Searching for one of the other pitches I heard that morning, I happened to walk past a room with a giant user interface drawn across the whiteboard, surrounded by notes written in red for problems foreseen and blue arrows indicating coding functions to be generated.

I stepped into the room on a whim and was greeted by Michael Tomko, a second-year student at Harvard Law School, and Steven Young, a first-year medical students at Tufts. They introduced me to their project “Visit-to-Visit,” which they had pitched that morning as a “Facebook or Twitter-like” online platform for collecting biometric data from smartphones and smartwatches.

Sitting side-by-side with laptops open and furiously typing away were Bruno Faviero, an junior undergrad, and Iris Xu, a graduate student, both in the department of computer science at MIT. They were both too engrossed in their frantic coding to answer any questions.

“We have over 15 million smartwatches being bought and even more millions of apps being downloaded that are generating health data and biometrics,” said Young. “That data isn’t being generated in a manner that is useful for clinicians.

The “Visit-to-Visit” solution, according to Tomko, is to create a web app that will aggregate those data and create a one-page summary snapshot of a patient’s data since his or her last physician visit.

The app will collect data on the patient’s weight, blood pressure, heart rate, activity level, and calorie expenditure using existing wearable tech and health devices, Young explained.

Bruno Faviero (left) and Iris Xu (right) work on the "Visit-to-Visit" web app. Photo credit: Ajay Major.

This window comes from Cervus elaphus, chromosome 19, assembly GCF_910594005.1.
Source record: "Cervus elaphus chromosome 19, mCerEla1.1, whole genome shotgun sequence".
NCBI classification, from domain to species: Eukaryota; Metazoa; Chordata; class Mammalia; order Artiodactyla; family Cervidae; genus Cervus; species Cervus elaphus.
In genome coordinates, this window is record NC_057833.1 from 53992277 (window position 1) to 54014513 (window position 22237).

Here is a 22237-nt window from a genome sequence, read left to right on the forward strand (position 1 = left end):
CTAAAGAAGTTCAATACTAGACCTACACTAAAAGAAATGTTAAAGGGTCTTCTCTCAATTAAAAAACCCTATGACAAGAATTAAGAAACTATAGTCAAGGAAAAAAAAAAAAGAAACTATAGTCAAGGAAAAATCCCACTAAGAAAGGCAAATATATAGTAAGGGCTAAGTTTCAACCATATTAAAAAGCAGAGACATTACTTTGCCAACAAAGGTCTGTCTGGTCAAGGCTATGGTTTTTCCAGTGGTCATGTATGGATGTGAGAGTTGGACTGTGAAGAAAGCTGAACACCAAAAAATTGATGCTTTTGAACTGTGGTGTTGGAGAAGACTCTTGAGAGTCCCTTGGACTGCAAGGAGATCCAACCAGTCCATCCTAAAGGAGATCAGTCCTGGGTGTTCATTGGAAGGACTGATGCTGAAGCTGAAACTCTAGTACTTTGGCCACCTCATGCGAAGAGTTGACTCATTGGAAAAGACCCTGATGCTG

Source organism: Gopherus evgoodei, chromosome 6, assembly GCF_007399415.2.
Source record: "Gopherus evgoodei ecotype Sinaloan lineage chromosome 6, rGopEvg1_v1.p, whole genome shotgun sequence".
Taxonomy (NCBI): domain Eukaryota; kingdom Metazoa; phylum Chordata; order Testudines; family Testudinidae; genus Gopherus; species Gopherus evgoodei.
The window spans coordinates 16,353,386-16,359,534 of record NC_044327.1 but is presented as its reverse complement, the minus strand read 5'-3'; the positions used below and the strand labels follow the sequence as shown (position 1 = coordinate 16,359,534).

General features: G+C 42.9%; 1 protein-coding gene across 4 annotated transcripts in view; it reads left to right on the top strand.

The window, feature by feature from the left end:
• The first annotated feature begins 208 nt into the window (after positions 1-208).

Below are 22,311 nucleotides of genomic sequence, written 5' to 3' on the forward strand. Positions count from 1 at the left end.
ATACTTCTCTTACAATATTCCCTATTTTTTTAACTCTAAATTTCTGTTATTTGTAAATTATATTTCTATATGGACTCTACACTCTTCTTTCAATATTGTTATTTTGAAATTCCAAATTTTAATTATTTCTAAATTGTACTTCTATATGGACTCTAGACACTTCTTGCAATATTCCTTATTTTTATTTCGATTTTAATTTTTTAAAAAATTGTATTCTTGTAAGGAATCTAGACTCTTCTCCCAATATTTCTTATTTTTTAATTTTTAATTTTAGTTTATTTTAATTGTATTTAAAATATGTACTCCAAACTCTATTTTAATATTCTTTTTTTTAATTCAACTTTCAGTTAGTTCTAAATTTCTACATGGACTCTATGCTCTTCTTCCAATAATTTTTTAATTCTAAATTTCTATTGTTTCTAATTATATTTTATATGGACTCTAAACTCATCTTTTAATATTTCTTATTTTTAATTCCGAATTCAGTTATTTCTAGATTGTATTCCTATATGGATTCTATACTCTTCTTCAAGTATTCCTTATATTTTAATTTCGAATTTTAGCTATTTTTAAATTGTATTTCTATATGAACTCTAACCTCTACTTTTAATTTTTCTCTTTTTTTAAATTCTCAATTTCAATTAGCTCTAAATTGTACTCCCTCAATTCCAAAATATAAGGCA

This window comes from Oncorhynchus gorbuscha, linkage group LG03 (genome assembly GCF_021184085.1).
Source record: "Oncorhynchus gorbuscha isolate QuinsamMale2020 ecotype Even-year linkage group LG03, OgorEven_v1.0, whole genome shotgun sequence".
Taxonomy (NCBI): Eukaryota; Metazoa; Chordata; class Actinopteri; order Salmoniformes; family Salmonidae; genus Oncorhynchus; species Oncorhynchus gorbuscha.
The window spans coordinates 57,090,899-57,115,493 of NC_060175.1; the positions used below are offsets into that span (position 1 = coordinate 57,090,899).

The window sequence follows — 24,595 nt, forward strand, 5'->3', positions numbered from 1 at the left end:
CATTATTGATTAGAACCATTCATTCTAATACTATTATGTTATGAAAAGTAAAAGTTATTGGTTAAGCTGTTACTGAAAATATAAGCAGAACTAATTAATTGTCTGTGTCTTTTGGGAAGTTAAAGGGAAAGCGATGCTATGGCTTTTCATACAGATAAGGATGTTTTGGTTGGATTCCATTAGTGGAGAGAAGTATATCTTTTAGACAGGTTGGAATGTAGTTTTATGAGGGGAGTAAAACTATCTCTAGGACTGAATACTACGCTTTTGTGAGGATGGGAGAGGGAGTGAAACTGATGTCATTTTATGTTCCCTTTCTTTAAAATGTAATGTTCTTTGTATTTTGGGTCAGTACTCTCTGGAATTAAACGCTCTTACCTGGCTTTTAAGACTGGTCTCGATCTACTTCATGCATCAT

Bruno Faviero (left) and Iris Xu (right) work on the “Visit-to-Visit” web app. Photo credit: Ajay Major.

“We want to take the incredible amount of data being generated by these devices and make it readable and useful to clinicians,” Tomko said.

When asked about how the mentors had helped the team, Young emphasized the importance of feedback from different disciplines.

“We’ve had clinicians, business, developers stop by, and they provide a lot of different views and considerations to keep in mind,” Young said. “Because of that feedback, we’ve remaneuvered and flexed around some of the harder points and tried to focus on easier points to tackle and easier obstacles to overcome.”

“Their guidance will definitely make the project better for the final pitch tomorrow,” Young added.

I headed down to the Tufts Hall of Medicine for the evening practice pitches, an opportunity for the teams to present their initial work and receive feedback from mentors and other participants. I would soon discover what Dr. Sachin Jain meant when he said innovation couldn’t happen if you were too polite.

Read the next article in this series as I continue to follow three teams through their Blue Button hackathon journey.

Ajay Major

Ajay Major

    Ajay is an aspiring physician-journalist and medical student activist who is a member of the Class of 2016 at Albany Medical College. Ajay received his MBA in Healthcare Administration as part of the Leadership in Medicine Program, an eight-year combined BS/MBA/MD program with Union College, Union Graduate College, and Albany Medical College.Ajay is the founder and editor-in-chief of in-Training, the online magazine for medical students at http://in-training.org. He has a diverse background in journalism, including two years as editor-in-chief of the Concordiensis, Union College’s official student newspaper, and as a freelance medical and health writer for print and online publications.